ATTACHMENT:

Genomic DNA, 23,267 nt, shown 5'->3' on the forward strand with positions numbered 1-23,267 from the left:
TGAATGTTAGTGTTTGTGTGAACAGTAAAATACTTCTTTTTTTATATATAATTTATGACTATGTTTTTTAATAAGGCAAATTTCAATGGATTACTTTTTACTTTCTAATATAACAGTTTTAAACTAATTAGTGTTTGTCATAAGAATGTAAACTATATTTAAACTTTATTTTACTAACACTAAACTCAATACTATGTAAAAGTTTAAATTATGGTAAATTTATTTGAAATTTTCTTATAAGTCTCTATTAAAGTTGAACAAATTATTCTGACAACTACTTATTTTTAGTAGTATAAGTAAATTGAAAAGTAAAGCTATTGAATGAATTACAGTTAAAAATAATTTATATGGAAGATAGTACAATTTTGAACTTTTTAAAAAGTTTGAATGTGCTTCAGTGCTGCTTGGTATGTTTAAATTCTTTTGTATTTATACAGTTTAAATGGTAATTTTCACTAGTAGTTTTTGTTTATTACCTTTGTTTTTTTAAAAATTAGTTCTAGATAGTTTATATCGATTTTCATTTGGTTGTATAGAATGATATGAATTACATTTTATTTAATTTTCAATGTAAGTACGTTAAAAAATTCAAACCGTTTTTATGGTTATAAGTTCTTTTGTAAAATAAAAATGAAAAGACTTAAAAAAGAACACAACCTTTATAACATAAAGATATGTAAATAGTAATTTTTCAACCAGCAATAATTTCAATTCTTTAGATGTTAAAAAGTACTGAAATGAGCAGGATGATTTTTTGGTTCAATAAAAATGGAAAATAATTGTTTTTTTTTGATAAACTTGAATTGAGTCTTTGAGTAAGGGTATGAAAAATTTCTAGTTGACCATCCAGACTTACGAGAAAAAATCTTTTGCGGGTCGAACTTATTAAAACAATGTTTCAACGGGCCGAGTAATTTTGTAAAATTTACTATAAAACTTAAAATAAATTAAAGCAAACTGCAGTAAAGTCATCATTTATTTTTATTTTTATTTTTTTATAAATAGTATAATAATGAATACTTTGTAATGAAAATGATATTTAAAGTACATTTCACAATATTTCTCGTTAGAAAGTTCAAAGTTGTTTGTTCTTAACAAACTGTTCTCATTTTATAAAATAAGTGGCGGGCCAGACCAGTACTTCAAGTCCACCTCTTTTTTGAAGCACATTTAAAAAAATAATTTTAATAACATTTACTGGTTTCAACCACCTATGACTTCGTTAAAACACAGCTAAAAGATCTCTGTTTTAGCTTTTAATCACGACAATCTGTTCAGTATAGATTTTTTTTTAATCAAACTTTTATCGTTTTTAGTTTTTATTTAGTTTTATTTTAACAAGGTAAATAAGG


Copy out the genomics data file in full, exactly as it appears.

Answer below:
Genomic DNA, 23,267 nt, shown 5'->3' on the forward strand with positions numbered 1-23,267 from the left:
TGAATGTTAGTGTTTGTGTGAACAGTAAAATACTTCTTTTTTTATATATAATTTATGACTATGTTTTTTAATAAGGCAAATTTCAATGGATTACTTTTTACTTTCTAATATAACAGTTTTAAACTAATTAGTGTTTGTCATAAGAATGTAAACTATATTTAAACTTTATTTTACTAACACTAAACTCAATACTATGTAAAAGTTTAAATTATGGTAAATTTATTTGAAATTTTCTTATAAGTCTCTATTAAAGTTGAACAAATTATTCTGACAACTACTTATTTTTAGTAGTATAAGTAAATTGAAAAGTAAAGCTATTGAATGAATTACAGTTAAAAATAATTTATATGGAAGATAGTACAATTTTGAACTTTTTAAAAAGTTTGAATGTGCTTCAGTGCTGCTTGGTATGTTTAAATTCTTTTGTATTTATACAGTTTAAATGGTAATTTTCACTAGTAGTTTTTGTTTATTACCTTTGTTTTTTTAAAAATTAGTTCTAGATAGTTTATATCGATTTTCATTTGGTTGTATAGAATGATATGAATTACATTTTATTTAATTTTCAATGTAAGTACGTTAAAAAATTCAAACCGTTTTTATGGTTATAAGTTCTTTTGTAAAATAAAAATGAAAAGACTTAAAAAAGAACACAACCTTTATAACATAAAGATATGTAAATAGTAATTTTTCAACCAGCAATAATTTCAATTCTTTAGATGTTAAAAAGTACTGAAATGAGCAGGATGATTTTTTGGTTCAATAAAAATGGAAAATAATTGTTTTTTTTTGATAAACTTGAATTGAGTCTTTGAGTAAGGGTATGAAAAATTTCTAGTTGACCATCCAGACTTACGAGAAAAAATCTTTTGCGGGTCGAACTTATTAAAACAATGTTTCAACGGGCCGAGTAATTTTGTAAAATTTACTATAAAACTTAAAATAAATTAAAGCAAACTGCAGTAAAGTCATCATTTATTTTTATTTTTATTTTTTTATAAATAGTATAATAATGAATACTTTGTAATGAAAATGATATTTAAAGTACATTTCACAATATTTCTCGTTAGAAAGTTCAAAGTTGTTTGTTCTTAACAAACTGTTCTCATTTTATAAAATAAGTGGCGGGCCAGACCAGTACTTCAAGTCCACCTCTTTTTTGAAGCACATTTAAAAAAATAATTTTAATAACATTTACTGGTTTCAACCACCTATGACTTCGTTAAAACACAGCTAAAAGATCTCTGTTTTAGCTTTTAATCACGACAATCTGTTCAGTATAGATTTTTTTTTAATCAAACTTTTATCGTTTTTAGTTTTTATTTAGTTTTATTTTAACAAGGTAAATAAGG